|Publication number||US3690020 A|
|Publication date||Sep 12, 1972|
|Filing date||Dec 15, 1969|
|Priority date||Dec 15, 1969|
|Publication number||US 3690020 A, US 3690020A, US-A-3690020, US3690020 A, US3690020A|
|Inventors||Mcbratnie Karen Ann|
|Original Assignee||Gordon W Hueschen|
|Export Citation||BiBTeX, EndNote, RefMan|
|Patent Citations (8), Referenced by (22), Classifications (5)|
|External Links: USPTO, USPTO Assignment, Espacenet|
States Patent Unite McBratnie 1 Sept. 12, 1972  Inventor: Karen Ann McBratnie, Portage,
 Assignee: Gordon W. Hueschen,
 Filed: Dec. 15, 1969  Appl. No.: 885,211
52 us. Cl. ..35/37, 35/22 R  Int. Cl ..G09b 11/04  Field of Search ..35/36, 37, 22 R, 35 C; 273/1 E  I References Cited UNITED STATES PATENTS 3,348,844 10/1967 Lemelson ..273/1 E X 3,562,927 2/1971 Moskowitz ..35/22 R 1,887,160 1l/l932 Lorber ..35/37 1,103,369 7/1914 Montessori ..35/36 UX 2,808,263 10/1957 Goldfinger et all ..35/22 X 3,029,526 4/1962 O1a1ainty ..35/22 3,073,041 l/l963 I-Iaban ..35/35 C FOREIGN PATENTS OR APPLICATIONS 134,821 2/1920 Great Britain ..35/22 Primary ExaminerWm. H. Grieb Att0rneyGordon W. Hueschen and Talivaldis Cepuritis  ABSTRACT An educational device is provided for training children, especially children with learning disabilities, e.g., brain-injured children, to trace indicia such as forms, patterns, letters, numbers, and parts thereof, thereby assisting the child in learning to write and in how to go about learning to write. The indicia may be present on or in a surface in the form of an electrically conductive medium, e.g., a metal or metallic form, against a nonconductive background. The indicia may be traced by means of a stylus held by the child and associated with a sound source so that, as long as the stylus remains in contact with the indicia, a desired condition prevails, e.g., pleasant music is heard by the child. The educational device suitably comprises a stylus, a circuit board, a means for providing a reinforcing stimulus, such as a sound generating means and associated transducer means, and associated wiring, in which at least the circuit board bearing the educational indicia and the means for providing said reinforcing stimulus are electrically connected in such a manner that contact between the tip of said stylus and said indicia results in the production of said reinforcing stimulus indicating proper tracing of the educational indicia on said circuit board and whereby placement of said stylus out of contact with said indicia defeats said reinforcing stimulus, thereby indicating improper tracing, especially such a device comprising also a deskette having a recess for said circuit board and contact means for establishing electrical connection with the circuit board, and such combination of circuit board and deskette.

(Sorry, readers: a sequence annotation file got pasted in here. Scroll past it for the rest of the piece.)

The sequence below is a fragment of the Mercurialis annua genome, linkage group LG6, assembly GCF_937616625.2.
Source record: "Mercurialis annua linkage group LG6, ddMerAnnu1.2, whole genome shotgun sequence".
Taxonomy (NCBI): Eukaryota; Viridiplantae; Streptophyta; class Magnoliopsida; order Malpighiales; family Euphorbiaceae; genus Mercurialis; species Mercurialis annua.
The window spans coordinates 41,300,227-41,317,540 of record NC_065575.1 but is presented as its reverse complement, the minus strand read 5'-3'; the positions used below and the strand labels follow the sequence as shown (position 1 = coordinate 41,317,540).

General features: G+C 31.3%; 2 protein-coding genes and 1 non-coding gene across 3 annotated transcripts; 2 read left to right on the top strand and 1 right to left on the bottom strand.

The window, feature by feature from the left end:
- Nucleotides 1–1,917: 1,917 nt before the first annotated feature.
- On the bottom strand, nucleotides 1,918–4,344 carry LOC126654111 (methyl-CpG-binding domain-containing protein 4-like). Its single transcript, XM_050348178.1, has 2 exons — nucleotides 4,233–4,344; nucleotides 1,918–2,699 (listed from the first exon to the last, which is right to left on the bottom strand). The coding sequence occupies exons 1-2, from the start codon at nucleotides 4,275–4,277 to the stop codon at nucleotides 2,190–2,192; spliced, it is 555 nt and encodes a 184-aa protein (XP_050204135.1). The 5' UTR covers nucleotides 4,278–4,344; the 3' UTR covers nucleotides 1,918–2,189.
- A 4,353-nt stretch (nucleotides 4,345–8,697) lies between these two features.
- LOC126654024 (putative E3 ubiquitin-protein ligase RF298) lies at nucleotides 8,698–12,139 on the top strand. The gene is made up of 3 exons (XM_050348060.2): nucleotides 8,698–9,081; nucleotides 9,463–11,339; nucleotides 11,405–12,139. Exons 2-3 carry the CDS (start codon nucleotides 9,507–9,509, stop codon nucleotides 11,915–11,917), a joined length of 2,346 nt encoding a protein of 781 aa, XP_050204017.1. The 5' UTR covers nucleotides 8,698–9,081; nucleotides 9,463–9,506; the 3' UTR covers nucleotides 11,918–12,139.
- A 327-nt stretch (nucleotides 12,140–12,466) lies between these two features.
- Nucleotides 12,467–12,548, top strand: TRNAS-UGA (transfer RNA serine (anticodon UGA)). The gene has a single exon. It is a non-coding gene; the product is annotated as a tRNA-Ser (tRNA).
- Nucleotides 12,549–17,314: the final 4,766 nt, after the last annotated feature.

15 Claims, 5 Drawing Figures PAIENTEDSEP 12 m2 3.690.020
INVENTOR. Karen Ann McBra/m A r ram/E r INSTRUCTIONAL DEVICE FOR CHILDREN WITH LEARNING DISABILITIES BACKGROUND OF INVENTION generally never assume a position entirely equal to that which can be attained by a normal individual, a braininjured individual can be trained and educated sufficiently so that he can assume an important position in our society and become self sufficient.
The education of children with such learning disabilities is at best a difficult task. However, modern psychology, technology, and teaching materials have greatly assisted the teacher in the education of such children, and provided teaching approaches which have up to the present had a certain limited degree of success. Nevertheless, it is apparent that, in this particular field of education, the materials and educational devices available up to the present leave much to be desired, and improved materials and devices for use in this educational area are of great interest to the dedicated special education segment of the teaching profession.
The device of the present invention admirably fulfills this critical need. Although designed primarily for classroom use in the instruction of writing, especially cursive handwriting, skills and/or as a remedial training device for writing, especially cursive handwriting, perfection, it is applicable not only in the regular class room situation but also in the special classroom setting for educable mentally retarded children, and is espe cially suitable and specifically applicable in training of children with learning disabilities, e.g., the brain-injured, perceptually handicapped, hyperactive child.
While instructing the child in writing, especially cursive handwriting, techniques, several other objectives of a psychological and physiological nature are accomplished through the employment of the device of the present invention. Included are the following: (1) eyelhand'coordination, (2) seeing forms as a whole, (3) large and small muscle development, (4) establishing handedness, (5) concept of spatial relationships, (6) left-to-right progression, (7) total involvement in task at hand, (8) form discrimination, (9) increased attention span, (10) control and limitation of perseveration, (11) size discrimination, (l2) classification and grouping, (l3) lessening of distractability, (14) chan neling of symptomatic behavior to a constructive end, (15) offers immediate reinforcement, (16) requires small amount of teacher direction, (17) requires no specific amount of time for use, and (18) multisensory instruction.